SIXTH.-Separate records of all packages received by the collector at Philadelphia will be made by the store keeper at that port, to contain the owner's name, the agents, the country from which shipped, the date of shipping, the name of vessel, the date of arrival, the description and value of goods, and the specific marks and numbers of packages. [Blank forms prepared to contain these particulars will be forwarded to Exhibitors in due course.] SEVENTH.-When the Exhibition building or warehouse for secure custody shall be ready, descriptive permits in duplicate will be issued by the collector to the storekeeper of port; one copy to be preserved by storekeeper the other to be delivered with goods to a proper officer of customs stationed at Exhibition building or warehouse, and all packages shall be opened in presence of an officer of customs, who will verify contents from such descriptive permit.

EIGHTH.-In case of receipt of packages by the collector of Philadelphia, imperfectly described or verified, or in regard to which information shall have been received questioning the good faith of the persons forwarding the same, the collector may direct an examination, and if in conference with the Director-General the goods are found not to have been forwarded in good faith for exhibition, they will be charged with duty according to their value and classification, and held by collector, subject to appeal to the Secretary of the Treasury, to await proper claim and payment of duty by the owners.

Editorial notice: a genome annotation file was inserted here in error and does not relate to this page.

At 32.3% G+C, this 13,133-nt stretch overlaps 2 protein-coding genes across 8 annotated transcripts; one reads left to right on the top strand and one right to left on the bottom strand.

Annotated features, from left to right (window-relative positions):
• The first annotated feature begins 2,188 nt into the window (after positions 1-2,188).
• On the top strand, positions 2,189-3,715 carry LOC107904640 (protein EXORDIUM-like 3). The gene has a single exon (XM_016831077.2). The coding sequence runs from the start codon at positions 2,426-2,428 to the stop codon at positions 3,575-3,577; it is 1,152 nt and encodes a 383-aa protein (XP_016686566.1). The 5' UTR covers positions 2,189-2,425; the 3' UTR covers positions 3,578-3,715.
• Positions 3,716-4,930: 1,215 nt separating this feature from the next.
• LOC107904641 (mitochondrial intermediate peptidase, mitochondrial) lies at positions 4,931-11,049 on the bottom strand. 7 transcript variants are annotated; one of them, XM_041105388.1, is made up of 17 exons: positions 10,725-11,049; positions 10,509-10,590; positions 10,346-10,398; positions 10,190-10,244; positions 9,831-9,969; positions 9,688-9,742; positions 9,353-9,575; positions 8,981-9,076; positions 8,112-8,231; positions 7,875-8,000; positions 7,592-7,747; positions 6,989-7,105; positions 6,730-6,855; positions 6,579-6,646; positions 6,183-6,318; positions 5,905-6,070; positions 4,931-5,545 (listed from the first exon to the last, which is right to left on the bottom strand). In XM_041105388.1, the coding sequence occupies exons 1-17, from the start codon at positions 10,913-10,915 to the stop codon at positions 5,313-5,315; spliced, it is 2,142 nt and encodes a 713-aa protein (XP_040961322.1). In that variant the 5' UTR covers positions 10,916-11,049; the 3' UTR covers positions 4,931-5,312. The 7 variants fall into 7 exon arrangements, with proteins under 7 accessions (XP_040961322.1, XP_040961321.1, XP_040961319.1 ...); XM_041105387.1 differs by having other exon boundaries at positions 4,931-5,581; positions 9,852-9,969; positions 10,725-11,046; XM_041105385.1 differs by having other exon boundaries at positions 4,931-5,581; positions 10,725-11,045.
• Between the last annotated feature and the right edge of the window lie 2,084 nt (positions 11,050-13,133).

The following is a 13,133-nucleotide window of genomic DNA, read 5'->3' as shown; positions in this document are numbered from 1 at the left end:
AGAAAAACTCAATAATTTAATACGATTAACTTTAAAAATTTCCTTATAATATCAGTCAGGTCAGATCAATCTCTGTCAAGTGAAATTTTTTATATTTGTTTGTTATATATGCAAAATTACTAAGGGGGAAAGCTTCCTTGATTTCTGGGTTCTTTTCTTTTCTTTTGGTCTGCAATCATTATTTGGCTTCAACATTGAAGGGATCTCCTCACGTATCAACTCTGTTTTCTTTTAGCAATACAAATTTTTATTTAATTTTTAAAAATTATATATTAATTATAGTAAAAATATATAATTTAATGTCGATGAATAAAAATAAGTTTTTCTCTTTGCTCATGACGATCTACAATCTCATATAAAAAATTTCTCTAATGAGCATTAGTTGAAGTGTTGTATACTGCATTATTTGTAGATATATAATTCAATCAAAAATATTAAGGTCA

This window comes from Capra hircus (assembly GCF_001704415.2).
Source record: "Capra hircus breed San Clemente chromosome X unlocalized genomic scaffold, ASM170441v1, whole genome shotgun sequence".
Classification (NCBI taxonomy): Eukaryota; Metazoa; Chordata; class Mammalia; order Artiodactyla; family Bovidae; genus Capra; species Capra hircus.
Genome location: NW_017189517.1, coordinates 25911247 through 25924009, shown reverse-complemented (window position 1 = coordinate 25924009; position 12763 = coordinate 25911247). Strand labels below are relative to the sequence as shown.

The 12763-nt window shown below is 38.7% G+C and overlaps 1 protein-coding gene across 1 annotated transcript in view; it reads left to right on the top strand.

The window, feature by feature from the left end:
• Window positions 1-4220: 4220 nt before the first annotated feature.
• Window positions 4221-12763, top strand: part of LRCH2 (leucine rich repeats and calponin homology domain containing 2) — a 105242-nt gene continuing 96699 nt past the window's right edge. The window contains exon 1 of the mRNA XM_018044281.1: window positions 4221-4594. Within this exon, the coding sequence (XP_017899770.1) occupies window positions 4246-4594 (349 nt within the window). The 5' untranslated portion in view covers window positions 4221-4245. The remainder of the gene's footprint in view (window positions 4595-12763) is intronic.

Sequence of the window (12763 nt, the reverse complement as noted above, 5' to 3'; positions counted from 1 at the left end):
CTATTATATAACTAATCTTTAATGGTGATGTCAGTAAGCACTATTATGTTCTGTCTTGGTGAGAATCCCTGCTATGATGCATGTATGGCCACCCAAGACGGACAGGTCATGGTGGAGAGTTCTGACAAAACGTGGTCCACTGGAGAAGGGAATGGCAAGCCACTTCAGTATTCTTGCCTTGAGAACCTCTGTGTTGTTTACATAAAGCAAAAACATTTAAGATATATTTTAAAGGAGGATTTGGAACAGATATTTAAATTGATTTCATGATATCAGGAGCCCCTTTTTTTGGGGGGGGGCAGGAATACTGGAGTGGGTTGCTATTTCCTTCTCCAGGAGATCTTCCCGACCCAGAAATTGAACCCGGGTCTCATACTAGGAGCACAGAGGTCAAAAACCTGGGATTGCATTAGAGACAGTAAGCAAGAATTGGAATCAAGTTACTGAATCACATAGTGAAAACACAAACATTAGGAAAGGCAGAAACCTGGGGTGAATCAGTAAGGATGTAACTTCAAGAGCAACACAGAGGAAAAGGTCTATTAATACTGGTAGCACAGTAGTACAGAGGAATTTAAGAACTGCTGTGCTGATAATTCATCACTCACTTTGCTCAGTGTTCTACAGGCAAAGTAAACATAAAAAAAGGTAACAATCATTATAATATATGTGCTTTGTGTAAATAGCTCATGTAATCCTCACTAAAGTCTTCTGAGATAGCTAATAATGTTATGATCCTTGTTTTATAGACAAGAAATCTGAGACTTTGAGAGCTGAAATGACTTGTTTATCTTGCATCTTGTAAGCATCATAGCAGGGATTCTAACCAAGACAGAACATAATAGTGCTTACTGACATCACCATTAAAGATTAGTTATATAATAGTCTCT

NINTH. All charges for transportation, cartage, an' freight accruing on goods arriving for exhibition will be required to be paid by owner or his agent at the time of their delivery to the custody of the collector of customs at Philadelphia, before the permit is issued for their delivery to the Exhibition building. No fee for entry, permit, or other official act, and no duties will be charged against any such goods until after their withdrawal from Exhibition for sale at its close or during its continuance.

TENTH.-All articles received and entered at Exhibition may be withdrawn for sale or delivery at any time, consistently with the regulations of the Exhibition, on payment of the duties in force at the time of importation and on verification by an officer of the Appraiser's Department of the port of Philadelphia. On payment of said duty, without any other fee or expense, the owner or agent shall receive a permit for removal from the Exhibition.

ELEVENTH.-All goods to be returned to Great Britain will be verified by the customs officer in charge of Exhibition, re-enclosed, duly marked and forwarded, under permit of collector, to any port desired; or they may be exported direct from Philadelphia.